Do you believe the old adage that people are your number one asset in the business? If so, your company culture is a close second. Your company’s culture is the determining factor in how motivated your people are on a consistent basis as they struggle through tight turn times, supply chain challenges, and labor shortages.
Culture is made up of direction, purpose, pride, and identity, where all participants feel part of something bigger. They belong to something, and it belongs to them. It is important to have the culture defined so people know what they belong to.
Direction & Purpose
The vision, SMAARRT goals (Specific, Measurable, Attainable, Agreed upon, Reasonable, Relevant, and Time Frame), and action plan that make up the company strategy should be very clear and constantly refined and reviewed.
Individuals at all levels display and share their enthusiasm for the vision of the company, and belief in where you are headed.
The culture requires people who adhere to a consistent system, yet gives people freedom and responsibility to work within the framework of that system without someone standing over them or looking over their shoulder at all times.
The individuals and departments are willing to take risk and try new approaches. Set up individual and company success celebrations when SMAARRT goals are met or significant actions are completed.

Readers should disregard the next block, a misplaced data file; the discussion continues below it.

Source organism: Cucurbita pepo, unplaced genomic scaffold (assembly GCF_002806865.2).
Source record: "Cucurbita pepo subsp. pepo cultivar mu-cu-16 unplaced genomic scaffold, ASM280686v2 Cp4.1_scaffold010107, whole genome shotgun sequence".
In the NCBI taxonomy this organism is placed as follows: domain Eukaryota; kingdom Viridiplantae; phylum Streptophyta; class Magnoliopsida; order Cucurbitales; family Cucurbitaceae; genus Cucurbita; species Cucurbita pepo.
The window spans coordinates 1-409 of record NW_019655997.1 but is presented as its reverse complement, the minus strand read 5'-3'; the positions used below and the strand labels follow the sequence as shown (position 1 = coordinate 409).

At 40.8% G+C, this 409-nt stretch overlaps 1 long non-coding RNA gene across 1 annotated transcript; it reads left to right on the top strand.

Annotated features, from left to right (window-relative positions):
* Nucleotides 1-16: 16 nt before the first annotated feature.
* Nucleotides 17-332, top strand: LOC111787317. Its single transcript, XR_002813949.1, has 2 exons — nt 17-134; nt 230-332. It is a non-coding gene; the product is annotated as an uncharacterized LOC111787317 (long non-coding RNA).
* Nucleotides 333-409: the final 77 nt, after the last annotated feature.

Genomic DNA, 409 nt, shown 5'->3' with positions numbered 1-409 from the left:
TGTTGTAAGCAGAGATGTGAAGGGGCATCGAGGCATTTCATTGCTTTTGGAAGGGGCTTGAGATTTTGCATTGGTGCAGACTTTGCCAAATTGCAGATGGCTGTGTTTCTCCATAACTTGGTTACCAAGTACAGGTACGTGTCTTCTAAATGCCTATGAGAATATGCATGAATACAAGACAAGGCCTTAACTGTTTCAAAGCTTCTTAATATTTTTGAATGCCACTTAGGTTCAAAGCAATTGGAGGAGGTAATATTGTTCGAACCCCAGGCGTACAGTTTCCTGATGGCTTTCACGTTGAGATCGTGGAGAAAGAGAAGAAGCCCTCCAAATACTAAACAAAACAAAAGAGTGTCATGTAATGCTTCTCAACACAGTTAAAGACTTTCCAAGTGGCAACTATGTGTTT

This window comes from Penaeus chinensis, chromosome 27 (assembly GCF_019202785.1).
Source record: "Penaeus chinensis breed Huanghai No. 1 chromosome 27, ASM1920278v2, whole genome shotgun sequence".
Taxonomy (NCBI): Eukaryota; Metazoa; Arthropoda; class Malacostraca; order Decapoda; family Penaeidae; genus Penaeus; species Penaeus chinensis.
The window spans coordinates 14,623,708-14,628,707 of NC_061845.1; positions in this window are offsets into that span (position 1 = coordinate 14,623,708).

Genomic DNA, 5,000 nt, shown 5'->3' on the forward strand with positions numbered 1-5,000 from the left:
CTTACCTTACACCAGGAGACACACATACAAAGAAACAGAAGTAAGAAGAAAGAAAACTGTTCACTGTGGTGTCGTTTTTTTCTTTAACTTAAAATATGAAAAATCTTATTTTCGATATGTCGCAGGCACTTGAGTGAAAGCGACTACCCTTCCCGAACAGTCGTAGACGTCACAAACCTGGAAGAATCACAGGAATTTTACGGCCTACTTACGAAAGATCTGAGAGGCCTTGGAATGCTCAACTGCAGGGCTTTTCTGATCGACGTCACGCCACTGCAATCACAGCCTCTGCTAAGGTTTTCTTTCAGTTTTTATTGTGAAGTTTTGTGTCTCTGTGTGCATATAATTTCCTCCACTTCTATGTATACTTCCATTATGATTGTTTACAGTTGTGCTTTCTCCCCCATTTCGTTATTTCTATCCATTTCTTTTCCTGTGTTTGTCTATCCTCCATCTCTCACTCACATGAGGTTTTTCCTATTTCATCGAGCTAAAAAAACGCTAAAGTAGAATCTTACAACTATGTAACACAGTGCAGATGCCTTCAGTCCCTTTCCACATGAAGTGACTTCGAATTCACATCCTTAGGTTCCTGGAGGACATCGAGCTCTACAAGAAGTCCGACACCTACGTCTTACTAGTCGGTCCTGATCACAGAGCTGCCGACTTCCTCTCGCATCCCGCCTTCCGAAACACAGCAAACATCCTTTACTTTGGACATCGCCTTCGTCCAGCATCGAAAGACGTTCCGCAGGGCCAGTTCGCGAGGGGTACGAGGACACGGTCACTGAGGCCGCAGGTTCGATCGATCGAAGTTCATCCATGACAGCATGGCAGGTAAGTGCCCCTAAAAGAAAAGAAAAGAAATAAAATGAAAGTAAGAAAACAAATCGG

Pride & Identity
The adage with which we started — “people are your number one asset” — is actually wrong. The right people are your most important asset.
When the culture is properly aligned, there are high expectations and standards of performance that are consistently raised to ensure you recruit and retain the right people.
Compensation is not used to “motivate” the right behaviors from the wrong people, but to attract and keep the right people. Challenge, opportunity, and development are used to motivate. Sustained great results depend upon building a culture full of self-disciplined people who take disciplined actions consistent with the business strategy.
But the culture is not just about action. It is about getting disciplined people — with a common set of values — who engage in disciplined thought who then take disciplined action.
How to Make It Happen
There are several ways to start your journey to define a new culture or strengthen an existing one. Get the individual leaders outside the environment — even if it’s just walking around the parking lot — and have a conversation. The key is to listen more by asking more and deeper questions.
You can also organize smaller teams to tackle a specific issue, or to identify issues that need to be solved. Develop a flight path of actions that will be taken during the next 30, 60, and 90 days with a clear outcome that wants to be reached.
Conducting individual employee interviews, launching voice of the employee surveys, or developing 360-degree leadership assessments can also be used.
The key is to start, and to start with a small, committed group of leaders and front-line employees.
Bruce Gresham and the team at AppliedVisionWorks help business owners and teams reach their goals faster. Learn more at www.appliedvisionworks.com, or connect via e-mail at firstname.lastname@example.org.
This article originally ran in the September/October, 2021 issue of Mailing Systems Technology.